It follows that legislation has a role to play. To that end, two senators have stepped into the breach.
Sens. Marsha Blackburn, R-Tenn., and Richard Blumenthal, D-Conn., introduced the Kids Online Safety Act. This bill attempts to address and mitigate future fallout from Big Tech’s reckless push for growth at the expense of America’s kids. This policy proposal aligns with The Heritage Foundation’s recommendations for companies to expand and strengthen parental controls and protections for minors. (The Daily Signal is the news outlet of The Heritage Foundation.)
Additionally, the bill creates provisions for platform accountability and transparency in order to safeguard children and teens online. As such, the Kids Online Safety Act could go a long way in addressing the areas where Congress’ 1998 effort, the Children’s Online Privacy Protection Act, falls short. In addition, it provides recourse for kids and parents against companies that have become more aggressive in targeting younger and younger audiences.
The bill fills a vacuum in three key areas: platform accountability, transparency, and user empowerment in the form of parental controls. To ensure accountability, the legislation requires companies to institute independent, third-party audit and compliance requirements through state attorneys general where none currently exist, especially with regard to systemic risk to minors.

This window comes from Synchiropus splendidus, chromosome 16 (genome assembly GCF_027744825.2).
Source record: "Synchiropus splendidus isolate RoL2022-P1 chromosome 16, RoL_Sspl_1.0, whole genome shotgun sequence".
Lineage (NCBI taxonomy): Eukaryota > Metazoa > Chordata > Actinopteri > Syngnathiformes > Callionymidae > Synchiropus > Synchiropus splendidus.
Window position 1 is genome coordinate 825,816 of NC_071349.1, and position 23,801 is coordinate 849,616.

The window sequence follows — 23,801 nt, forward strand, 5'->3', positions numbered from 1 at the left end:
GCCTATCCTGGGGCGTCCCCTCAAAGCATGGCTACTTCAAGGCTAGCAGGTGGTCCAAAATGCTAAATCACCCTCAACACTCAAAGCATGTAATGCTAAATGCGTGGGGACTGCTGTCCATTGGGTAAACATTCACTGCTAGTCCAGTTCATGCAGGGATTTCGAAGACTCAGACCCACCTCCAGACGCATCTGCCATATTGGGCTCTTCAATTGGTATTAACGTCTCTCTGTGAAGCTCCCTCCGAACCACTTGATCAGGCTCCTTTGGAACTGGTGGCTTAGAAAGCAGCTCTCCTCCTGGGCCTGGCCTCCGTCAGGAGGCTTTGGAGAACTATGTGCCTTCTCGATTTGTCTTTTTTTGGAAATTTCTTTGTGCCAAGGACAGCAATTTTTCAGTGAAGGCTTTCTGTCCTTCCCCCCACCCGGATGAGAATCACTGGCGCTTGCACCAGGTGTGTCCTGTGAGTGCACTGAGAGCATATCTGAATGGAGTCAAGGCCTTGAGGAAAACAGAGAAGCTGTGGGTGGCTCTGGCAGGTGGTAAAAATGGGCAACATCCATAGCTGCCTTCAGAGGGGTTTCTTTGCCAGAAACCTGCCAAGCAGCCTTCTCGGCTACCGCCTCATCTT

Two of its provisions — one for detailed public reports on areas like breaches of parental tools and another requiring limited access to datasets on the impact of these platforms’ practices on minors — are foundational transparency efforts in this arena.
A recourse mechanism for parents who identify harm to their children caused by these platforms — which could also provide the basis for additional public reporting and transparency — would help rebalance the relationship between users and platforms.
As with a number of the Big Tech bills circulating on the Hill, the Kids Online Safety Act itself cannot solve every problem. For instance, the use of the word “harm,” if not tightly defined, could potentially be used as a cudgel against conservative speech. But when it comes to tech policy, this proposal embodies policymakers’ hard-won intuition that a scalpel over a sledgehammer is more efficacious.
None of these bills will solve these issues in and of themselves. Instead, proposals like the Kids Online Safety Act serve as the initial salvo upon which to layer additional legislative efforts. This policy change, when coupled with efforts like a 2022 bill focused on child sexual exploitation online and updates to the Children’s Online Privacy Protection Act, would bring Congress one step closer to truly tackling online safety for minors.
And once obvious constraints are placed on the reckless drafting of children into the digital maw, we can then start rebuilding the moral fabric of our nation — one young citizen at a time.
Originally published at The Daily Signal.
Kara Frederick is a research fellow with the Center for Technology Policy at The Heritage Foundation.